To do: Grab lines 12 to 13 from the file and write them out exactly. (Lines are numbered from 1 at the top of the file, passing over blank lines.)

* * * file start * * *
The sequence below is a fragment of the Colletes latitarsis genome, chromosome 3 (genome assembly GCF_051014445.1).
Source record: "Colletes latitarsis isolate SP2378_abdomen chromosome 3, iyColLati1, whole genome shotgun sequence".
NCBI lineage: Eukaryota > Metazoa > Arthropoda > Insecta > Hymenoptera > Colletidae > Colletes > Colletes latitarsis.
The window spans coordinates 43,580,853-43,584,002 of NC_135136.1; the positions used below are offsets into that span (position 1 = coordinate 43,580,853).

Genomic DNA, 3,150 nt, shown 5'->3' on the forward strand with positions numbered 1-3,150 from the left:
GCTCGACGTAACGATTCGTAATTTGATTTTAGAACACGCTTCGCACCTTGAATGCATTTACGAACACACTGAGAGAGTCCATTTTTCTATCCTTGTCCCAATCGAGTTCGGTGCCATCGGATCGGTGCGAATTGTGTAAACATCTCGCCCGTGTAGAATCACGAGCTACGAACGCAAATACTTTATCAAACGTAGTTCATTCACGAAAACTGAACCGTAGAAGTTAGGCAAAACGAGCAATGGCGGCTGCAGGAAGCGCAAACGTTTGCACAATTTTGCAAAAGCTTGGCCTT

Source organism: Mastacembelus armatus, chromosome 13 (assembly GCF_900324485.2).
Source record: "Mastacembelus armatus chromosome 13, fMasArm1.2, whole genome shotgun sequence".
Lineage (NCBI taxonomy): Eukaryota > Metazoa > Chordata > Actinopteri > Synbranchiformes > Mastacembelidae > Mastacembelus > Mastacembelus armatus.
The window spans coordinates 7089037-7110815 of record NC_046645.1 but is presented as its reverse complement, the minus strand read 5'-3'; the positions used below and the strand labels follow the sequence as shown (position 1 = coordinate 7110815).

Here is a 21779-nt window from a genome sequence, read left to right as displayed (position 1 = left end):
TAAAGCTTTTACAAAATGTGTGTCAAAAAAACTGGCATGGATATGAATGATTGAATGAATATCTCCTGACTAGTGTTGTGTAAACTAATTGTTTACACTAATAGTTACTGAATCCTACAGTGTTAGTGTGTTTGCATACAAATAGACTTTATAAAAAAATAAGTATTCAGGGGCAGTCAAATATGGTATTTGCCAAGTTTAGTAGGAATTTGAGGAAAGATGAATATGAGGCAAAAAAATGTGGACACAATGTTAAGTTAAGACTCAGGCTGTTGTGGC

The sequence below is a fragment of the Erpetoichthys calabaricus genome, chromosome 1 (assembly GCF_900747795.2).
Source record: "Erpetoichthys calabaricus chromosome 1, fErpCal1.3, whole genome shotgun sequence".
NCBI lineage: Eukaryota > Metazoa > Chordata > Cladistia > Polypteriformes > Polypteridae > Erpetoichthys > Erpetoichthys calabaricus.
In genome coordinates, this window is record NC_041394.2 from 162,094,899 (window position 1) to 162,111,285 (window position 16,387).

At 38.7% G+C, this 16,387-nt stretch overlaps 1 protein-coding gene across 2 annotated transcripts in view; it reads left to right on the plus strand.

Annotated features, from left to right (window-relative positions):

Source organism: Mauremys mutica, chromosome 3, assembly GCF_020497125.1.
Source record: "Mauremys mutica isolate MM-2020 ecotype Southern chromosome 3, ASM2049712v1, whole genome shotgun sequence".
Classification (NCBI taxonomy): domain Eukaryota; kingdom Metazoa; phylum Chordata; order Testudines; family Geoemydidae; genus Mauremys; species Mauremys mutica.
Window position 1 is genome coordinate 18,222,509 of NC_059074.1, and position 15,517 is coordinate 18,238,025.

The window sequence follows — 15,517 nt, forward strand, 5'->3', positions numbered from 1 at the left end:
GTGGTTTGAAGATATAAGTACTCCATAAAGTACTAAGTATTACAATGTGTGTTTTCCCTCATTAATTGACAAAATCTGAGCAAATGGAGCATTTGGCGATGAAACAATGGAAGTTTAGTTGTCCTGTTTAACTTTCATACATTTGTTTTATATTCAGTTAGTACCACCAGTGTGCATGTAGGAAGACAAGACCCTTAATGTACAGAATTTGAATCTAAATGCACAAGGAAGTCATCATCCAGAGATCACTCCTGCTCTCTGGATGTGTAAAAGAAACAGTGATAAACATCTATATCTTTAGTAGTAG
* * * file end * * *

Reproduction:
TAAAGCTTTTACAAAATGTGTGTCAAAAAAACTGGCATGGATATGAATGATTGAATGAATATCTCCTGACTAGTGTTGTGTAAACTAATTGTTTACACTAATAGTTACTGAATCCTACAGTGTTAGTGTGTTTGCATACAAATAGACTTTATAAAAAAATAAGTATTCAGGGGCAGTCAAATATGGTATTTGCCAAGTTTAGTAGGAATTTGAGGAAAGATGAATATGAGGCAAAAAAATGTGGACACAATGTTAAGTTAAGACTCAGGCTGTTGTGGC

The sequence below is a fragment of the Erpetoichthys calabaricus genome, chromosome 1 (assembly GCF_900747795.2).